It’s Thursday morning (I did have to look at the computer’s toolbar to be sure) and we are on a mooring here in Fernandina Beach FL, the most northern city in FL and our last stop before we head into GA.
Since my last post we spent a few days in St Augustine, a favorite of ours as we continue our run north. Unfortunately, it seems that our northern run is happening faster than the warming spring weather can keep up with us. This means that as we head north, we are slowly putting on more and more clothing.
My friend Chris was completely unsympathetic about all of this yesterday when I called and told him, as we motored into a snotty 25kts of headwind on the ICW, that I was a bit chilly. Well, he was moderately sorry for me until he asked just how cold it was. His sympathy instantly evaporated when I said “the low 70s”. No sympathy. “Well, it’s cloudy too”. Nope, not buying it. “Bob, it’s in the 20s here in CT!” Ok perhaps. Cold or not, it’s better here. Yup. Such is the life of the “snowbird”, northbound or not.
In the interest of fair balance, it’s warmer today. That’s good.
Anyway, one of the fun parts of the ICW is seeing all the sights along the way. My father used to enjoy bridges and his honor, I do to. This bridge in Daytona is quite nice. How about the mosaic work on each piling?Nice detail work. Your tax dollars at work and it would seem that they are working plenty hard.The light in St Augustine is particularly nice.And, right on the city dock is a “real live”, well sort of a real pirate ship.A group of Pelicans, or would that be a “murder” as in a flock of crows? Speaking of “murder”, I wonder what happened to this guy on the sand bar?“Honest, I only left the boat for an hour. Where did it go? It’s got to be here somewhere.”We really enjoyed seeing this house on stilts. I wonder what the plumbing is like. No room for a septic tank that I can see. “Kids, get out from under the house NOW, I have to flush!”Along the St John River we passed a ship yard with an impressive number of mega-yachts in for refit. This one is 300′ long. Huge. And it certainly wasn’t the only one but I think it was the largest. The “tender” along side was over 40′ long. There were four “gynormus” cranes that pick up such things. I can only imagine what one does to make that sort of money.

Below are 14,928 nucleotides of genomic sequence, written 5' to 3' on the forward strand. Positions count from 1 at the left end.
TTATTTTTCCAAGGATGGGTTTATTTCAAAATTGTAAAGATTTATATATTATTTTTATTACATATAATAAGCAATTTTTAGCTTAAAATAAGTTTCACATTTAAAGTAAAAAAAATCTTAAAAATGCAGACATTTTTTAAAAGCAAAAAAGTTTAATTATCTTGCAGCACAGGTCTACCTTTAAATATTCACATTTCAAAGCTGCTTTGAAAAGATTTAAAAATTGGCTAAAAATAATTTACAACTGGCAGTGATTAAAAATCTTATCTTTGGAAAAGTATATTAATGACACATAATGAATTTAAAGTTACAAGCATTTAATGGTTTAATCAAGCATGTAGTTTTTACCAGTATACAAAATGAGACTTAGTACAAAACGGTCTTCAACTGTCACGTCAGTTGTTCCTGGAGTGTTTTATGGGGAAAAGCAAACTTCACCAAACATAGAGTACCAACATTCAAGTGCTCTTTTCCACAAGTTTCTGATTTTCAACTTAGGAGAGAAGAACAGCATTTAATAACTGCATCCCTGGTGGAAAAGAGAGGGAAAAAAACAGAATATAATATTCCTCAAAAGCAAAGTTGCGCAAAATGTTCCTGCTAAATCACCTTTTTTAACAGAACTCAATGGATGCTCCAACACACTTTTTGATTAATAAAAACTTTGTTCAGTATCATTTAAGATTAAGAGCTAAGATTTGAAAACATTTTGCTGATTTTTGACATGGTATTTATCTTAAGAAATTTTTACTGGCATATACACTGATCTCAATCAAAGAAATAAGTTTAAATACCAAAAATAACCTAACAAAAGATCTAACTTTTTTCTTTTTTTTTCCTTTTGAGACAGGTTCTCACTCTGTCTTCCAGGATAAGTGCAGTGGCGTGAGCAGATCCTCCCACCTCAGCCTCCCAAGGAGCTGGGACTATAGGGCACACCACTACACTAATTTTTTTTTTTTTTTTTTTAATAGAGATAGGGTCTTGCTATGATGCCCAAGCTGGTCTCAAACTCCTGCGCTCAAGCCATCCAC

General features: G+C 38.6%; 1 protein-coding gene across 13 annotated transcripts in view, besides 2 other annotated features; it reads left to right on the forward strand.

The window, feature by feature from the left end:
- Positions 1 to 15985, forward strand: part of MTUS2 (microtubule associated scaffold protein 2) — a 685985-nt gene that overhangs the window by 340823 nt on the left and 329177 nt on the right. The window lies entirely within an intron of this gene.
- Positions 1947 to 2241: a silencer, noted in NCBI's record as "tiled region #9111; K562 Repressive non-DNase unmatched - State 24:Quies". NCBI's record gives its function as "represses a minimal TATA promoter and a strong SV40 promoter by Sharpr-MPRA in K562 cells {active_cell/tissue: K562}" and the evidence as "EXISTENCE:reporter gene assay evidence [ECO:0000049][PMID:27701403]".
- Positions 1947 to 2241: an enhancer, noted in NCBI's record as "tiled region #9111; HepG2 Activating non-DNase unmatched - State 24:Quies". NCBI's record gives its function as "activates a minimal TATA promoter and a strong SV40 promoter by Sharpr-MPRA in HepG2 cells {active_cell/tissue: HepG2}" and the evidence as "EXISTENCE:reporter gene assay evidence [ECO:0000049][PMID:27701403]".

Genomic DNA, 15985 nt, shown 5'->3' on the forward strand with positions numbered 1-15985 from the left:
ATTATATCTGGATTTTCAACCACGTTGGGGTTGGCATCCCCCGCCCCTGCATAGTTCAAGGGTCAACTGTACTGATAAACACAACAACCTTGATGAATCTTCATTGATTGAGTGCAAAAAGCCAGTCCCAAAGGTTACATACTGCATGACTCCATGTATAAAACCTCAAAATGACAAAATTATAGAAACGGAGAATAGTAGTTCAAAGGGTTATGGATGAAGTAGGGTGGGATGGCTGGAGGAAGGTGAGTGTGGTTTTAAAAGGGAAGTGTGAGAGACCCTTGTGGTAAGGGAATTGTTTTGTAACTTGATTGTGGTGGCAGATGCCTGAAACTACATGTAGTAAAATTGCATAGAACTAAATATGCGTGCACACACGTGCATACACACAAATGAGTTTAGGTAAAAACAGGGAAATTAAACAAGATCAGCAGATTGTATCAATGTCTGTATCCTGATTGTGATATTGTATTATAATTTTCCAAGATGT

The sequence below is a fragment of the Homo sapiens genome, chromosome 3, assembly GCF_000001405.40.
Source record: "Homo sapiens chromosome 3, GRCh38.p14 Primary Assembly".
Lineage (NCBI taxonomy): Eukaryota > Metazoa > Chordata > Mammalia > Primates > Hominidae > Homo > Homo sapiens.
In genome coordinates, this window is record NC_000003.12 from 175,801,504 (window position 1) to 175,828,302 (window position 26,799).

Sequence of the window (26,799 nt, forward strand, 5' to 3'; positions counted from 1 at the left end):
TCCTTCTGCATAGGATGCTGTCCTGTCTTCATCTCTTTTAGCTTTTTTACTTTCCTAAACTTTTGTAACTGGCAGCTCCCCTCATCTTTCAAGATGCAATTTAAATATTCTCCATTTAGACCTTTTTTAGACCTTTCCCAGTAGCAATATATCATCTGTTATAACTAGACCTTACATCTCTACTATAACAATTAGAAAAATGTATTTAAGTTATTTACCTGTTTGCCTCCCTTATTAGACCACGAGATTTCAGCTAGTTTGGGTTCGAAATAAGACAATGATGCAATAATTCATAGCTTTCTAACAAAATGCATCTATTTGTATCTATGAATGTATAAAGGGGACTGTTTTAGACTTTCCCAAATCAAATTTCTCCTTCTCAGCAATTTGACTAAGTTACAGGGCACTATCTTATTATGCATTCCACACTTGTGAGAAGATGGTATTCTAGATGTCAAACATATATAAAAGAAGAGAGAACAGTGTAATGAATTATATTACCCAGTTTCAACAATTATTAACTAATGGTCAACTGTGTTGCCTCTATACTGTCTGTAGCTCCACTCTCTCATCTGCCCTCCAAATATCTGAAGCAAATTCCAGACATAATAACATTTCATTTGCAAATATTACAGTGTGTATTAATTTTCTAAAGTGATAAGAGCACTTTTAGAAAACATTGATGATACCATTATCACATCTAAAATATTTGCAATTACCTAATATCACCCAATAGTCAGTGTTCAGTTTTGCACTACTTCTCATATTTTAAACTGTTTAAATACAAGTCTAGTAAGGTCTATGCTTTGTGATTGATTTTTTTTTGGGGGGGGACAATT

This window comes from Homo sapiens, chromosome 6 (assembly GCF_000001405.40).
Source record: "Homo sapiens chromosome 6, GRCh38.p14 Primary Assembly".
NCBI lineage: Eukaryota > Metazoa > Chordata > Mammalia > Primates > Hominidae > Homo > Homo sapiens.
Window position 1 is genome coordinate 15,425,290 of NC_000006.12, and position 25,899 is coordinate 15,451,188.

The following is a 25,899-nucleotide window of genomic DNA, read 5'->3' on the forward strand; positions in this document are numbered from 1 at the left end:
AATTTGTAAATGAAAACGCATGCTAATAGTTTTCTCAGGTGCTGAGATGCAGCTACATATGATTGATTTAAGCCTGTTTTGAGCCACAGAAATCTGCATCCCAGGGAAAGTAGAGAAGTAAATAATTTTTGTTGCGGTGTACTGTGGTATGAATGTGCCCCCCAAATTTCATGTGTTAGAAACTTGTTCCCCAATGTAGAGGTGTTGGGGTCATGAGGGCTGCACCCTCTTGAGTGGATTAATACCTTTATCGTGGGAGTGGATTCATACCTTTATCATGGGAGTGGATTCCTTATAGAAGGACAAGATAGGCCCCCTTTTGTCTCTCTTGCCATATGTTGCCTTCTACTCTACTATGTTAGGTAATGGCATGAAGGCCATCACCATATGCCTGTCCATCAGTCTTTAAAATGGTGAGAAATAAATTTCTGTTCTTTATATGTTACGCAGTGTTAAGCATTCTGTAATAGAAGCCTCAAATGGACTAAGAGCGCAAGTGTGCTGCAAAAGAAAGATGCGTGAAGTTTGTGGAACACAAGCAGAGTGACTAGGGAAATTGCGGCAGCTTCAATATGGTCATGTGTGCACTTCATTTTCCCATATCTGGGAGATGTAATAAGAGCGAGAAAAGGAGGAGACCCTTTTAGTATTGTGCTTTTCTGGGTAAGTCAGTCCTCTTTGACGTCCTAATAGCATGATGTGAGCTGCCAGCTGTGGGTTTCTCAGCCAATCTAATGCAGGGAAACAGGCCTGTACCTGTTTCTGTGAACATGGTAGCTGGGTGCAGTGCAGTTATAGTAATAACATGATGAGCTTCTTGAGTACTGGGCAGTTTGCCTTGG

There were some commercial ships under construction. This certainly looks like a “go anywhere” vessel. Note the twin bow thrusters? They are about 8′ in diameter. Pretty tough looking vessel. A tug, I think.So, we’ll spend a day or so here in Fernandina as we have heard that it’s a nice spot. I guess you’ll have to stay tuned to find out.
Oh yeah, I almost forgot. When we were in St Augustine I saw an ocean racing boat called Kiwi Promise. Pretty neat. I had read about this boat but didn’t make the connection until after leaving St Augustine yesterday. The boat was built in Maine and launched two years ago. The owner, Stanley Paris, a guy in his 70s, planned to try and break the record set in the 80s by Dodge Morgan, aboard American Promise, as making the fastest circumnavigation, “up hill”, that is against the prevailing winds, non stop and unassisted. After two tries where Paris suffered major gear damage along the way, he is, once again, back in St Augustine. It’s unclear if he will make a third attempt. As I’ll be 60 in June, that only gives me another decade till a round-the-world trip is out of the question, I guess. “Yeah right Bob, you’d better talk to Brenda about that.”
I won’t think about that right now…
Anyway, Dodge Morgan’s boat was very different. You can certainly see how ocean racing yacht design has evolved since the 80s. American Promise, as pictured here, is now owned by the US Naval Academy in Annapolis. Back in 2011 Brenda and I took Pandora to a spot near Morgan’s home in Maine. It’s a beautiful place, to be sure. I described our visit here.
Ok, now I am really done. Of to explore lovely downtown Fernandina. Hopefully, it won’t be too cold. Na, not at all, for now anyway. Let’s hope that spring can keep up with us.